The conversation with Meghan Petras took place at a space in Chelsea where she recently hung a small solo show. All of the works were part of a body of work created within the course of a few weeks keeping in mind the space in which they would be exhibited. The works in the exhibition were chosen from a larger group of small oil paintings connected by the time frame in which they were made, their media and subject matter. Meghan described this group of paintings as a reaction to periphery subject matter and related them to human interactions with nature. Many of the works were referential, with each ruminating on different flora and fauna while experimenting with the medium of oil paint.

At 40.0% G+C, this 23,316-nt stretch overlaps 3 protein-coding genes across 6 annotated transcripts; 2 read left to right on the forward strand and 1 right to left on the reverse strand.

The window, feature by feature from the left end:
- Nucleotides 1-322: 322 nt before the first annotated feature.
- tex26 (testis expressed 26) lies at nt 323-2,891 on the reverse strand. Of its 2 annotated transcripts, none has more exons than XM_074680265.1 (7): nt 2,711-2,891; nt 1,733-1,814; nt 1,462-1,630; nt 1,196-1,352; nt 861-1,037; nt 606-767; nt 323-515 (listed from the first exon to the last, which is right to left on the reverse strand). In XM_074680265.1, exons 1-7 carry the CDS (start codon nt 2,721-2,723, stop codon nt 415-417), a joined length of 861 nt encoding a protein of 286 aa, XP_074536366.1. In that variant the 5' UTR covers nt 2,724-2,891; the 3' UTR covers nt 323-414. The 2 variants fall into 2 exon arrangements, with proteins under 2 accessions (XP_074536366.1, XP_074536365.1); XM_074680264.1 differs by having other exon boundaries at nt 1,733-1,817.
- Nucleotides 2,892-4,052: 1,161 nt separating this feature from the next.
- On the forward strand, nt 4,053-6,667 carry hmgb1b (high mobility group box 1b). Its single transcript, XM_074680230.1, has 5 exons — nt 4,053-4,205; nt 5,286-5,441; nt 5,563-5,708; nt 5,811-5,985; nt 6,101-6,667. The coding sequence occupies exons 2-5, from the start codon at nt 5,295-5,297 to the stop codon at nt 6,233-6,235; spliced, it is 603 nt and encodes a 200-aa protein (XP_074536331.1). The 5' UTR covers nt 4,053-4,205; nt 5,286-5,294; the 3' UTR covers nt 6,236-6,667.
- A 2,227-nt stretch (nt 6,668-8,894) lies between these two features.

Looking at a diptych of puppies wearing top hats and a flattened plane of roses sketched radially, the group discussed kitsch in relation to the imagery, invention, and handling of materials within the paintings. The point at which the work transcends kitsch and where it butts heads with taste was an area of contention within the group conversation. Whether the most abstract or non-referential piece in the show was out of place or whether it held the other work together was also debated.
Though she has been making 2-D images for the past few years, Meghan’s background and training is in sculpture. We discussed the difference between practices and the challenges of painting from a sculptural stand-point.